PASSPORT TO: Switzerland - A Land of Four Languages

Emmental cheese, triangular nougat chocolate, impeccable timekeeping and rolling ski slopes. As quintessentially Swiss as these things may be, there’s much more to this country of 8,000,000 than that. As one of the most linguistically complex countries out there, what might be Switzerland’s potential for your business? Why is a language service provider crucial to your success here?

A land of four official languages.

For a warm reception in Geneva, Zürich and Bellinzona, your marketing messages will need some significant tailoring. With four official languages, Switzerland gives Belgium more than a run for its money (which, if you’re a follower of the Passport To series, you’ll know we have explored here).

Thanks to the 5th century migration of several different Germanic tribes, as well as naturally-occurring borders such as rivers and mountains, Switzerland’s population was historically split into four groups, each with its own language and culture. Although these regions are fairly distinct, there is overlapping, and German-French bilingual zones do exist. One such example is the city of Fribourg/Freiburg, which exists on the language border.


Linguistic map of Switzerland in 2010. Created by Tschubby.

Depending on where you are within the Confederation, you’ll be speaking, in order of prevalence, German, French or Italian - with Romansh also considered an official language, although not widely spoken. According to the study entitled Switzerland’s population in 2016, 63% consider German/Swiss German as their main language, 22.7% French, 8.1% Italian and 0.5% Romansh. Respondents were allowed to list more than one language.

Due to a large immigrant population, a sizeable percentage of the population do not speak any of Switzerland’s official languages as a native tongue. This means that within statistics, the term ‘main language’ is often used.

Why target Switzerland?

With an extremely stable, diversified economy aligned with the EU - and yes, as a leading exporter of high-end watches - you’d be ill-advised to overlook Switzerland.

Switzerland tops the 2017-18 Global Competitiveness Report, which ranks countries according to their ability to provide citizens ‘high levels of prosperity’. The report looks at the ‘competitiveness landscape of 138 economies, providing insight into the drivers of their productivity and prosperity’, taking into account competitiveness reforms, openness and investment in innovation. Neighbouring Italy and France languish in 44th and 21st place respectively.


The Top 10: 2017-18 Global Competitiveness Report.

The OECD’s economic forecast predicts Switzerland’s growth to remain very strong throughout 2018 and ‘19, citing an ‘improving external environment … invigorating investment’ and ‘domestic demand providing additional stimulus as unemployment decreases and incomes rise’. Certainly somewhere worth considering doing business, if these reports are to believed.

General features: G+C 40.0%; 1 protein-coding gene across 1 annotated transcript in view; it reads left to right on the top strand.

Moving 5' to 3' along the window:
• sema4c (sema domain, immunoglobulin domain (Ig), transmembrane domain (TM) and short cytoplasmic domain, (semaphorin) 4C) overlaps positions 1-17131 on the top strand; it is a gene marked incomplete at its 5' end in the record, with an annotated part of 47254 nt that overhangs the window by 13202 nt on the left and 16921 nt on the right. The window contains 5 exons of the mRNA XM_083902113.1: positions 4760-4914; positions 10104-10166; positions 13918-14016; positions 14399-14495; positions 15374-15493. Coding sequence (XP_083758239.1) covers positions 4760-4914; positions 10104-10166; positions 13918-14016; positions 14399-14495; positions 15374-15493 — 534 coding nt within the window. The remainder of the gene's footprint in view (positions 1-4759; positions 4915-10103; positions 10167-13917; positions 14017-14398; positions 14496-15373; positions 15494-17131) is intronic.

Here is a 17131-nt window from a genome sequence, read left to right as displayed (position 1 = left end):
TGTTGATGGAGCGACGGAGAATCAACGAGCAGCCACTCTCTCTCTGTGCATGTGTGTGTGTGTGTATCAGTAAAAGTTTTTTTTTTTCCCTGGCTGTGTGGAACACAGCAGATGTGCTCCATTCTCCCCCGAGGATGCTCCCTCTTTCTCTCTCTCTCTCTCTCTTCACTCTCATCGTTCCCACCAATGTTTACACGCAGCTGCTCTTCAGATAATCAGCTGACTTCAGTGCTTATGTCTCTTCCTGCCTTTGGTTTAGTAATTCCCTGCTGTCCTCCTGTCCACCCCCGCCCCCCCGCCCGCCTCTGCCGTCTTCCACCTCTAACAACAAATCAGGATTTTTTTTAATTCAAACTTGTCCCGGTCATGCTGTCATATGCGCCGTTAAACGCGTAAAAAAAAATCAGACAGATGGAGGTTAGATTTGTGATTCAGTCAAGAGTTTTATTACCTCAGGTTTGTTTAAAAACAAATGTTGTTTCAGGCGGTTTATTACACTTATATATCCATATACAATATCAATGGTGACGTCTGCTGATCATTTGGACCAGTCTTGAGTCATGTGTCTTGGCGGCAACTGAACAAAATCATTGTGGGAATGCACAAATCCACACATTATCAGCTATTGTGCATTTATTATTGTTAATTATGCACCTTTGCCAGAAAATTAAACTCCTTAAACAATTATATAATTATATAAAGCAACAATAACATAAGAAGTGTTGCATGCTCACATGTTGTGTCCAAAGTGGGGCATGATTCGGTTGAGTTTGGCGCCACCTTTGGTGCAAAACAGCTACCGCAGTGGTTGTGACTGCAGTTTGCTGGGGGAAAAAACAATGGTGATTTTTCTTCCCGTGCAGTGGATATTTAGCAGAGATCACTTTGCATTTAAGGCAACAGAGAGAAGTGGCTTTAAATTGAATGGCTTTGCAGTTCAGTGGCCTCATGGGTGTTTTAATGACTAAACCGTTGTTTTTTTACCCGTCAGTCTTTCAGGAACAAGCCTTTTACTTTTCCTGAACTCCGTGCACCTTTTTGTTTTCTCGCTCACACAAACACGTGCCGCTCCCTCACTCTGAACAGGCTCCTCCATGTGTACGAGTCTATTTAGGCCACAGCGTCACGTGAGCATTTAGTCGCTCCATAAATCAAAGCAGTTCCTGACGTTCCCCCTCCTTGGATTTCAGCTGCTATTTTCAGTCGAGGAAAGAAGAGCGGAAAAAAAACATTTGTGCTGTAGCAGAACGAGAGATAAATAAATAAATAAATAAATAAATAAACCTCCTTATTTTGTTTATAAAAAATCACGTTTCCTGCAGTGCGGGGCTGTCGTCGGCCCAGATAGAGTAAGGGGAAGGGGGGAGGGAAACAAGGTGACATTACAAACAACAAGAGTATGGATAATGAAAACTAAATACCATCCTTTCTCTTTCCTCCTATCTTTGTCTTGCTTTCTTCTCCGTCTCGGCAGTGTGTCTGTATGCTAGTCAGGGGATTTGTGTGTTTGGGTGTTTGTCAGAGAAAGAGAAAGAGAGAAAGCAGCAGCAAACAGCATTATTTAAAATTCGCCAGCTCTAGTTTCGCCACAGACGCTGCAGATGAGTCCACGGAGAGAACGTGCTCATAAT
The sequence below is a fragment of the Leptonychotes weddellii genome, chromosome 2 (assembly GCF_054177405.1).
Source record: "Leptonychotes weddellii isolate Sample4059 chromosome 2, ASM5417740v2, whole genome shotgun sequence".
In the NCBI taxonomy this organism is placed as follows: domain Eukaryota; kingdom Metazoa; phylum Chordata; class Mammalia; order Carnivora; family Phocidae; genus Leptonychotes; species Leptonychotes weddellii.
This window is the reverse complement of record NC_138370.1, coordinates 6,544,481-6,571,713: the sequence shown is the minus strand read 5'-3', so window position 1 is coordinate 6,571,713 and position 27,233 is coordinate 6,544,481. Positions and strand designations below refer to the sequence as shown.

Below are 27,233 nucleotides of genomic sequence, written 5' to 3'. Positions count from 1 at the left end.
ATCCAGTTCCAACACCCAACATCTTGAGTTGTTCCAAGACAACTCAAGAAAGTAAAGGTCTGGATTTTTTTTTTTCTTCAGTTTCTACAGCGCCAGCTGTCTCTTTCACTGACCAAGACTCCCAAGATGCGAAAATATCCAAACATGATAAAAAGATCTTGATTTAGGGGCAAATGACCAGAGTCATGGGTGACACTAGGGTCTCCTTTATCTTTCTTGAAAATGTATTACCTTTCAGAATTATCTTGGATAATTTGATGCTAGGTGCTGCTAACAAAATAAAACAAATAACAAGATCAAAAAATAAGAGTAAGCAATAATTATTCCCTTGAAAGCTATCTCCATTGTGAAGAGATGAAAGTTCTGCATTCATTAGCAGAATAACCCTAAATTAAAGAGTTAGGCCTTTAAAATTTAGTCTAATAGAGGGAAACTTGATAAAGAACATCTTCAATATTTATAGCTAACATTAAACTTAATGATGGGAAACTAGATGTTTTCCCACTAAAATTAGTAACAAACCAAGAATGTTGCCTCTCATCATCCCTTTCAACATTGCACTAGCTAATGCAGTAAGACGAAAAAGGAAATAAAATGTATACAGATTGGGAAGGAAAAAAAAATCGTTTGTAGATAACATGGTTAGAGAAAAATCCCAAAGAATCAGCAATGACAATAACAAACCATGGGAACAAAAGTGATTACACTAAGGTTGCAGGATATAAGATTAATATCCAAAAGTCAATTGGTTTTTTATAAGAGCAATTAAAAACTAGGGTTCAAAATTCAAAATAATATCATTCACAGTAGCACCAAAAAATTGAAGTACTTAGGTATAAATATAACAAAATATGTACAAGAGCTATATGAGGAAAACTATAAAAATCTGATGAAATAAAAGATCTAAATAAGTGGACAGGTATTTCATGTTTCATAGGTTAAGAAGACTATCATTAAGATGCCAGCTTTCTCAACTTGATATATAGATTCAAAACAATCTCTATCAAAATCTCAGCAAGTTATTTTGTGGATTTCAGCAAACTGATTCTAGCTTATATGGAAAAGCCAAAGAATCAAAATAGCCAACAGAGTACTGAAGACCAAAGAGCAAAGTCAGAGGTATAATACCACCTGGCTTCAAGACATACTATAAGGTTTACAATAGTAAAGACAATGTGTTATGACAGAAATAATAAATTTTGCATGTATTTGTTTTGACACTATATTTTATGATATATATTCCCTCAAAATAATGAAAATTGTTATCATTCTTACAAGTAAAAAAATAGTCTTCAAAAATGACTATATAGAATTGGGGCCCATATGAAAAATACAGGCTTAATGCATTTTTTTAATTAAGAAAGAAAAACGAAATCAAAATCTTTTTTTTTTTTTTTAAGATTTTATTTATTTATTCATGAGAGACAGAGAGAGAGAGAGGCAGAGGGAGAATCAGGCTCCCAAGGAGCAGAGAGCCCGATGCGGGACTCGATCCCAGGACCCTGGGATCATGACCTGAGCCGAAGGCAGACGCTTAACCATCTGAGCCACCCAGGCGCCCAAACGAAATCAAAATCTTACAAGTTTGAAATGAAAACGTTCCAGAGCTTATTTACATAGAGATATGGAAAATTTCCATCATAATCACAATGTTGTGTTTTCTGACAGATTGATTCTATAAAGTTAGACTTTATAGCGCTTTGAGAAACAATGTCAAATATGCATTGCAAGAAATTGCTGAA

Standard French? Nom de bleu !

On one side of the Atlantic pond, the absence of a ‘u’ in ‘colour’ would raise a few eyebrows. So would use of words like ‘gurney’ in a medical context. The lesson? Your marketing campaign will be a non-starter if you don’t nail regional linguistic variations.


Tread carefully linguistically: the bilingual city of Fribourg/Freiburg.

As with Flemish in Belgium, regional linguistic differences are fiercely defended. If your project is intended for the French-speaking part of Switzerland, Romandy, a sloppy translation job risks a huge faux pas; the area has its own dialect, français de Suisse (Swiss French).

In Paris, adieu is a term generally reserved for when you don’t expect to see someone again. In Geneva, however, it has a more informal usage, meaning ‘hello’ or ‘good bye’. Swiss French is littered with these variations, which if not given due attention, could derail your marketing campaign.

Unfortunately, the exact same goes for Deutschschweiz - the German-speaking parts of Switzerland. Standard German, Hochdeutsch, although generally understood by German-speaking Swiss people, is different to the collection of Alemannic dialects spoken in Switzerland, collectively called Schweizerdeutsch (Swiss German). The differences span vocabulary, spelling, but generally not grammar. And even amongst themselves, these Alemannic dialects can differ somewhat.

It doesn’t end there. Swiss Italian is spoken by over 350,000 people, predominantly in the Swiss canton of Ticino. Tread carefully around these linguistic variations by enlisting the help of an experienced language service partner.

Don’t go off-piste. Get in touch to see how Alexika can help to unlock Switzerland’s huge potential for your business.